With the introduction of ICDS, computation of taxable income under regular provisions of the Act has attained certainty and how the possible influence of Ind - AS on computation of taxable income is negated. However for the purpose of Sec. 115JB of the Income - tax Act, 1961, ICDS will not be applicable for computation of book profits as book profits will be computed under the regular accounting framework followed by the Companies. This could result in a situation where book profits as per Ind - AS would be higher over companies which are non Ind - AS adopters resulting in higher current tax outflows. The reason being that in comparison to the existing Indian GAAP, in case of Ind - AS there is an increased emphasis on fair value accounting principles which may be routed through profit and loss account (Fair Value through P&L - FVTPL) or as an item of other comprehensive incomes (Fair Value through Other Comprehensive Income - FVTOCI). Also the adjustments to book profits prescribed in Explanation 1 to Sec. 115JB for the ultimate levy of MAT are based on the existing Indian GAAP. Thus adopting Ind - AS for preparation of financial statements might result in higher profits due to the emphasis on fair value concept and changes in other Ind - AS's vis - a - vis existing Indian GAAP thereby resulting in potential higher current tax outflows due to levy of MAT.
An instance where profit would be higher under Ind - AS over existing Indian GAAP is in case of Ind - AS 19 Employee Benefits corresponding to the existing Indian GAAP AS - 15 Employee Benefits. In case of AS - 15 all actuarial gains and losses should be recognised immediately in the statement of profit and loss which could result in a lower book profit. Whereas, under Ind - AS 19, actuarial gains and losses representing changes in the present value of the defined benefit obligation resulting from experience adjustments and effects of changes in actuarial assumptions are recognised in equity through other comprehensive income and not reclassified to profit or loss in a subsequent period.
Ind - AS and Income - tax Act, 1961
Going forward with the adoption of Ind - AS the revenue numbers reported by the entity for Income - tax purposes and revenue as per books could be quite distinct. Revenue numbers for the purpose of Income - tax would be recognised as per ICDS - 3 (Construction Contracts) and ICDS - 4 (Revenue Recognition) which are similar to AS - 7 and AS - 9 of the existing Indian GAAP subject to a few differences between the ICDS and the AS under the existing Indian GAAP. Under Ind - AS revenue recognition is regulated as per Ind - AS 115 Revenue from Contracts with Customers and it subsumes both AS - 7 and AS - 9. Ind - AS 115 essentially entails five broad steps to account for revenue. The core principle of Ind - AS 115 being that an entity will recognize revenue when it transfers control over goods or services to customers with an amount that reflects the consideration to which the entity expects to be entitled in exchange for underlying performance obligations arising from the transaction. This will require entities to use more judgement and make more estimates than today's revenue standards.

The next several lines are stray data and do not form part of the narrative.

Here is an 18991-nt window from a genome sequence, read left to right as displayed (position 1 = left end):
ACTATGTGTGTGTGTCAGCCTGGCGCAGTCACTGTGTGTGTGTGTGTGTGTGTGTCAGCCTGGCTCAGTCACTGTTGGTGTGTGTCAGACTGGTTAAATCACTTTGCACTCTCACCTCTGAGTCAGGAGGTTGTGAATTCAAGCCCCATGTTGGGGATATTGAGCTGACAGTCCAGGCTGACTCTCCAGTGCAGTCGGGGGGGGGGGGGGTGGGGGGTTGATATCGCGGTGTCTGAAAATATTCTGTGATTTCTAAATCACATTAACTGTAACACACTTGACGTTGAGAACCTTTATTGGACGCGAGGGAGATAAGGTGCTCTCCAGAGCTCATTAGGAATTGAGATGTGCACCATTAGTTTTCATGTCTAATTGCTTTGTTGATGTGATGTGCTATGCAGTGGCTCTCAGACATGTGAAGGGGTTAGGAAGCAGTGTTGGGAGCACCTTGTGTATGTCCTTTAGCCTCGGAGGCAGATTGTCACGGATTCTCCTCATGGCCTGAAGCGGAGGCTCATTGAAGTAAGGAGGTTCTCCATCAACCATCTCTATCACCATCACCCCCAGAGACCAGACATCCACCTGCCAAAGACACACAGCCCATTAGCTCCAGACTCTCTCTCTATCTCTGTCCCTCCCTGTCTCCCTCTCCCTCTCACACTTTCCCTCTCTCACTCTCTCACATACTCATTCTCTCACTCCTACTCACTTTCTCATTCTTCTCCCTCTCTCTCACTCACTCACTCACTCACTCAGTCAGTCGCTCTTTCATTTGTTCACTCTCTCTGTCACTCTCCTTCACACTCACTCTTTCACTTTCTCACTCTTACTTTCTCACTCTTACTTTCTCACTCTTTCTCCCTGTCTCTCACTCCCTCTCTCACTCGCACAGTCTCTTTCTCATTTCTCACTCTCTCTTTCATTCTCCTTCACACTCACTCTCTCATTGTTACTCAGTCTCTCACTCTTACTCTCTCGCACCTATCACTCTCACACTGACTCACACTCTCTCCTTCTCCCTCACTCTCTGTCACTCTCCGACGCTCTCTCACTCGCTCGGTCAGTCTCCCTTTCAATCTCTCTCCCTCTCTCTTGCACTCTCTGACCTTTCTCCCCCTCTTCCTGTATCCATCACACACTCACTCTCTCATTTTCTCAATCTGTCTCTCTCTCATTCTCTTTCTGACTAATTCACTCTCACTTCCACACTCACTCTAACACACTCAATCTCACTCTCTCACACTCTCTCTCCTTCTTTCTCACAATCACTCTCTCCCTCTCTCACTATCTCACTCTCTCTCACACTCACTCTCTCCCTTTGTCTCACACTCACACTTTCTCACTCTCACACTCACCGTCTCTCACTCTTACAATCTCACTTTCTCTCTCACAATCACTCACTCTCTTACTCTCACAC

There will be other instances of difference which will arise between Ind - AS and current accounting norms as Ind - AS seeks to record the transaction by its substance over its legal form. For example Ind - AS 32 (Financial Instruments - Presentation) requires the issuer of a financial instrument to classify the instrument as a liability or equity on initial recognition, in accordance with substance and the definitions of the terms of issue. The application of this principle requires certain instruments that have the form of equity to be classified as liability. Therefore, items like mandatorily redeemable preference shares will now be treated as a liability and fixed dividend payable on them will be treated as an interest expense. However, for Income - tax purposes it will still remain as dividend payments due to the operation of Sec. 2 (22) of the Income - tax Act, 1961.
Ind - AS 12 - Income taxes prescribes accounting for deferred tax liability or asset and follows the balance sheet approach over the income statement approach under the existing Indian GAAP.